The big letter H has long been a trademark of varsity student athletes at The Hill School. It represents the hard work, excellence, and dedication students have outside of the academic field.
While varsity athletes receive the sweaters as recognition for their hard work, other students such as theatre and forensic members don’t receive any similar reward.
Though it’s ironic that non-varsity athletes may receive a resemblance of varsity letter sweaters, these students also contribute to different aspects at Hill, creating the diversity and well-roundedness that most schools aim to achieve.
Burt Merriam, director of the Center For The Arts, came to Hill in 1989 when students could participate in both sports and the arts.
However, due to the rigorous and intense schedule, most students could not make time for a second commitment.
In recent years, Hill students must commit to one afternoon activity each term as a graduation requirement.
“Because of that, we are faced with a dilemma: how to recognize our non-athletic students who are required to participate in [an afternoon activity] and who work hard to reach a level of excellence and service that should qualify them for a token of esteem from their school,” Merriam said. “And, in my mind, that token of esteem, at this school, is a varsity letter.”
The Student Government Association representative Jonathan Carroll ‘20 proposed to give the awards to outstanding members of non-athletic groups on campus. He has been working with the school’s administration and other SGA members for the proposal, hoping to create a new tradition at Hill.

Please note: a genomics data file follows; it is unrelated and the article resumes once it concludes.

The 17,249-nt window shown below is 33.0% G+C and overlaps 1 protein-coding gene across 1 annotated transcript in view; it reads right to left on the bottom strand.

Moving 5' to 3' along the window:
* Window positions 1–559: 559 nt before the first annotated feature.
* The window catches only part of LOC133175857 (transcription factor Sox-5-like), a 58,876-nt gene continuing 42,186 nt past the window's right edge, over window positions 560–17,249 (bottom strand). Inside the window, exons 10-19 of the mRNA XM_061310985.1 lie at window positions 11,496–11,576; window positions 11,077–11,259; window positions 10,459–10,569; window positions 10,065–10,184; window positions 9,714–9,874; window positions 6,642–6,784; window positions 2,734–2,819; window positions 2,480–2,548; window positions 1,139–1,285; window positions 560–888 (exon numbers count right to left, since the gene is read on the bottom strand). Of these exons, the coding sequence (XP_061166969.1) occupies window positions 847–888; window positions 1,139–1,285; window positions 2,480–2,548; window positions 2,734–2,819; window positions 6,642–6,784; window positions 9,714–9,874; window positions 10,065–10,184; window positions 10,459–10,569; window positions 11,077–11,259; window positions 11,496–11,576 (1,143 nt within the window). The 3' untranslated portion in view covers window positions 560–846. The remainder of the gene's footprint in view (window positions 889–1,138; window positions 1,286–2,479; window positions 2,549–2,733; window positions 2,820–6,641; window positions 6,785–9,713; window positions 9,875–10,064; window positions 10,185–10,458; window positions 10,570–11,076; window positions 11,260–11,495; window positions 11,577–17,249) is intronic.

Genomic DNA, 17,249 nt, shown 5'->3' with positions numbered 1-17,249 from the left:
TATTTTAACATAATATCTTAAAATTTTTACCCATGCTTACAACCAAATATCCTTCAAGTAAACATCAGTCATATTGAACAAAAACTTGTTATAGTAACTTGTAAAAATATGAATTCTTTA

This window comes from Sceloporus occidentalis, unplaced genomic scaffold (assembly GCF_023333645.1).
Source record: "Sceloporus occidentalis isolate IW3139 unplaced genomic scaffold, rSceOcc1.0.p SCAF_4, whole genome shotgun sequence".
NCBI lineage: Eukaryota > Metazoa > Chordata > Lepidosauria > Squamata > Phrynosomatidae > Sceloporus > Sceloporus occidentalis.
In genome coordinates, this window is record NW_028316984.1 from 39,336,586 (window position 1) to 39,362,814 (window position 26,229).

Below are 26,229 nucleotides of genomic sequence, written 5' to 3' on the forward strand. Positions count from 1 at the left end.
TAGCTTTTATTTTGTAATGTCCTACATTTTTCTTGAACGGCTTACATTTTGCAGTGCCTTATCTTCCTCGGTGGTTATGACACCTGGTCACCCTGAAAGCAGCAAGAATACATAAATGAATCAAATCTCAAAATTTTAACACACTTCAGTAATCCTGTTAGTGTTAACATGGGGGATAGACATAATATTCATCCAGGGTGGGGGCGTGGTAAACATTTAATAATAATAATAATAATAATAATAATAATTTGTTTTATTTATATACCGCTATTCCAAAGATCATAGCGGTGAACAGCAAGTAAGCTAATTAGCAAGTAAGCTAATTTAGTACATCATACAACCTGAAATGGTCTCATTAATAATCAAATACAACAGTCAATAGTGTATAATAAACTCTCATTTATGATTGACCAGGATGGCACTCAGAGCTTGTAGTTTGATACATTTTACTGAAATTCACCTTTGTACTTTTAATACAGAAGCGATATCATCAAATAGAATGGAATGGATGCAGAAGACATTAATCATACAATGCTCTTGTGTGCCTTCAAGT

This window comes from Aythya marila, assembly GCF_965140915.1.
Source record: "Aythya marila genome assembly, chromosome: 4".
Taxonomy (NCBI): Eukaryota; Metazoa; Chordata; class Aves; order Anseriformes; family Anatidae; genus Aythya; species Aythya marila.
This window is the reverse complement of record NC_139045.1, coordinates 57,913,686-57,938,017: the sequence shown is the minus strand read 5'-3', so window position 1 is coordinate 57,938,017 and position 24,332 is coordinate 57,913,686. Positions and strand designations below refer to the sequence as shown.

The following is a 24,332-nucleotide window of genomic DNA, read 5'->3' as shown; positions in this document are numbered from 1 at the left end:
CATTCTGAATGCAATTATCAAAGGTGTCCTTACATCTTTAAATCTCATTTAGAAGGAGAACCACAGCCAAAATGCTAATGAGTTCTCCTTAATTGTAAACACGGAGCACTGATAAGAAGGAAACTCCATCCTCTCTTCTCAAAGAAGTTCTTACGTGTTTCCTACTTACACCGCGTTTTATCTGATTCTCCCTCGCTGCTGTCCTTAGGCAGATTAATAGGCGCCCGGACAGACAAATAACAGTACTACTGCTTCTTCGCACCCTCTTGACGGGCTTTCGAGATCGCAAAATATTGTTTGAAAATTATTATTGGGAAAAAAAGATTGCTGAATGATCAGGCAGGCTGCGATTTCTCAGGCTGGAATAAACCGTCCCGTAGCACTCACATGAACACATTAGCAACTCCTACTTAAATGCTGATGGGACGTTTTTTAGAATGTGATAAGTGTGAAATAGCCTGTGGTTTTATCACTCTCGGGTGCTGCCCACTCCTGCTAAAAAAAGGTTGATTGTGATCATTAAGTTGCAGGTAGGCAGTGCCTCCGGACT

The nomination for award recipients is as demanding as giving varsity letters to student athletes.
“The idea behind this was that non-athletes should be awarded a form of acknowledgement while not interfering with athletics’ Major H tradition,” Carroll said. “For a student to be nominated, he or she must exhibit a high level of performance and dedication to the activity he or she partakes in.”
Most student athletes take pride in their varsity letters as their dedication to the sports, and some don’t agree with the idea of awarding their source of recognition to non-athletic students.
Carroll believes his proposal creates an entirely new program of recognition rather than expanding varsity letters to non-athletes, in order to retain their traditional sense that the Hill community has cherished for so long.
The proposal aims not to result in random handouts of varsity letters, keeping the requirements stringent so that only top performers are given them.
“I think both athletes and non-athletes can get behind this proposal, somewhat of a compromise between the status quo and full-out varsity letters for non-athletes,” Carroll said.
In any form, the dedication and excellence of any group on campus should be recognized and celebrated.
Giving the letter H sweaters to those who excel outside of the athletic fields may not be the perfect solution, but it definitely is the first step in acknowledging the diversity of interests and strength among the student body.